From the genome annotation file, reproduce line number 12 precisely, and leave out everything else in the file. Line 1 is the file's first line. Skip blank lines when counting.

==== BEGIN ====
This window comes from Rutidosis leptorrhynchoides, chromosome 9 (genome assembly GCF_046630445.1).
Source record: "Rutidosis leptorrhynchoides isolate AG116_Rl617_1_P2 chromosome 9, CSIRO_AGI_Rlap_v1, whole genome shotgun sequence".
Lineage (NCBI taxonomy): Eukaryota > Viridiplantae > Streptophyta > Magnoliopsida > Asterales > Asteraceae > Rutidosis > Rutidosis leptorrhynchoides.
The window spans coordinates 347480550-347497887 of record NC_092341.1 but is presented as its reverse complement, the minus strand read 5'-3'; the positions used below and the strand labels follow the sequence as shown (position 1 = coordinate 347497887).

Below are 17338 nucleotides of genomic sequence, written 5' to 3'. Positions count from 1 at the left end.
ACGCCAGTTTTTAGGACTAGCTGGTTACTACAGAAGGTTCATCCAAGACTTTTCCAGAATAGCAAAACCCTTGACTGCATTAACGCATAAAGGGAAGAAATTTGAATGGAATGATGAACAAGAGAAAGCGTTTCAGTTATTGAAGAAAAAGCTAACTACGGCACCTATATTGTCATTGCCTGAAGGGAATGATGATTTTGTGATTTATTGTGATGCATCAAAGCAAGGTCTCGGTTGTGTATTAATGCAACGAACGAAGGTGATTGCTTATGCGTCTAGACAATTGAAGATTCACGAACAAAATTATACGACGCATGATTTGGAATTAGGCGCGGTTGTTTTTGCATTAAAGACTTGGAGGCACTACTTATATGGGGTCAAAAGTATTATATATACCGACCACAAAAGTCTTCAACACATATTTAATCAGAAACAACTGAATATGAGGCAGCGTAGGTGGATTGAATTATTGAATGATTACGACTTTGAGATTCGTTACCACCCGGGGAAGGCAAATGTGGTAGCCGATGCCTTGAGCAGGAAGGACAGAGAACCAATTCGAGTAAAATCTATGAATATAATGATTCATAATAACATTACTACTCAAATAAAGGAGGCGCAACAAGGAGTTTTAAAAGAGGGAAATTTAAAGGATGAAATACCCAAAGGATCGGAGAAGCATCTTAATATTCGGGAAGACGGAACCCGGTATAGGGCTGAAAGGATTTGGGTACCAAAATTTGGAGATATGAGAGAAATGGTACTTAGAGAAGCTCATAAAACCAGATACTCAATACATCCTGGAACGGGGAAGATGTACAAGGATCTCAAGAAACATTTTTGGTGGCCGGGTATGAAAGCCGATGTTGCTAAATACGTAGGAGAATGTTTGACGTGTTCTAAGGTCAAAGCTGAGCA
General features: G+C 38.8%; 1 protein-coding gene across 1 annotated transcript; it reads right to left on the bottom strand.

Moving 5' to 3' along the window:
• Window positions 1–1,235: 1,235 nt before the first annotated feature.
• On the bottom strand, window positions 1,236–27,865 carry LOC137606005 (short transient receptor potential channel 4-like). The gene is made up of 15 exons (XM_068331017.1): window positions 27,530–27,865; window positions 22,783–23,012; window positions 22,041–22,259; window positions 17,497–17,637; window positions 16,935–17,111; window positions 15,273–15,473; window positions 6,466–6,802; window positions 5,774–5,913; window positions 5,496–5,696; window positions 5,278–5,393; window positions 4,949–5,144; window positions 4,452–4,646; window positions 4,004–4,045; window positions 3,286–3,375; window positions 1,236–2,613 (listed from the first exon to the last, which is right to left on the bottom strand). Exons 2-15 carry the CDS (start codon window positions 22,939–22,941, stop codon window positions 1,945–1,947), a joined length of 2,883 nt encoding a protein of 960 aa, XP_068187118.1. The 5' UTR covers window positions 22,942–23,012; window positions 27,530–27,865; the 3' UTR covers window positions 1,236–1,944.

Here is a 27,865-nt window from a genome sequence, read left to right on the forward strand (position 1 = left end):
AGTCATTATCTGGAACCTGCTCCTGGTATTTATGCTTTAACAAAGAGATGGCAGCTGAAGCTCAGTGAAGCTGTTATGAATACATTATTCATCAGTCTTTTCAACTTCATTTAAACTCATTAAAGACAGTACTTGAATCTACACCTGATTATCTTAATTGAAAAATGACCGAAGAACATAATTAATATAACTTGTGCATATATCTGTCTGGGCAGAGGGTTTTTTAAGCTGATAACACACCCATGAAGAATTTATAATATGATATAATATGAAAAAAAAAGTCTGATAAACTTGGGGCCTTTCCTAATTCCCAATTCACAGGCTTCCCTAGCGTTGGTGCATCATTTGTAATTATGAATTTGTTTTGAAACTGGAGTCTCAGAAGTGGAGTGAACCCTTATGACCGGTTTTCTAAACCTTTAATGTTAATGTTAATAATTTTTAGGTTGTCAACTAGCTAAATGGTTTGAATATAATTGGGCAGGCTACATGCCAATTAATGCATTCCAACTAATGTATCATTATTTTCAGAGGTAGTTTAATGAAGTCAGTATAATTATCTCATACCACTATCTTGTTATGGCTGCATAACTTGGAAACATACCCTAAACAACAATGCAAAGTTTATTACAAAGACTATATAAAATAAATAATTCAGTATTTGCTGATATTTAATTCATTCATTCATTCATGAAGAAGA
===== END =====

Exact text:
AGTCATTATCTGGAACCTGCTCCTGGTATTTATGCTTTAACAAAGAGATGGCAGCTGAAGCTCAGTGAAGCTGTTATGAATACATTATTCATCAGTCTTTTCAACTTCATTTAAACTCATTAAAGACAGTACTTGAATCTACACCTGATTATCTTAATTGAAAAATGACCGAAGAACATAATTAATATAACTTGTGCATATATCTGTCTGGGCAGAGGGTTTTTTAAGCTGATAACACACCCATGAAGAATTTATAATATGATATAATATGAAAAAAAAAGTCTGATAAACTTGGGGCCTTTCCTAATTCCCAATTCACAGGCTTCCCTAGCGTTGGTGCATCATTTGTAATTATGAATTTGTTTTGAAACTGGAGTCTCAGAAGTGGAGTGAACCCTTATGACCGGTTTTCTAAACCTTTAATGTTAATGTTAATAATTTTTAGGTTGTCAACTAGCTAAATGGTTTGAATATAATTGGGCAGGCTACATGCCAATTAATGCATTCCAACTAATGTATCATTATTTTCAGAGGTAGTTTAATGAAGTCAGTATAATTATCTCATACCACTATCTTGTTATGGCTGCATAACTTGGAAACATACCCTAAACAACAATGCAAAGTTTATTACAAAGACTATATAAAATAAATAATTCAGTATTTGCTGATATTTAATTCATTCATTCATTCATGAAGAAGA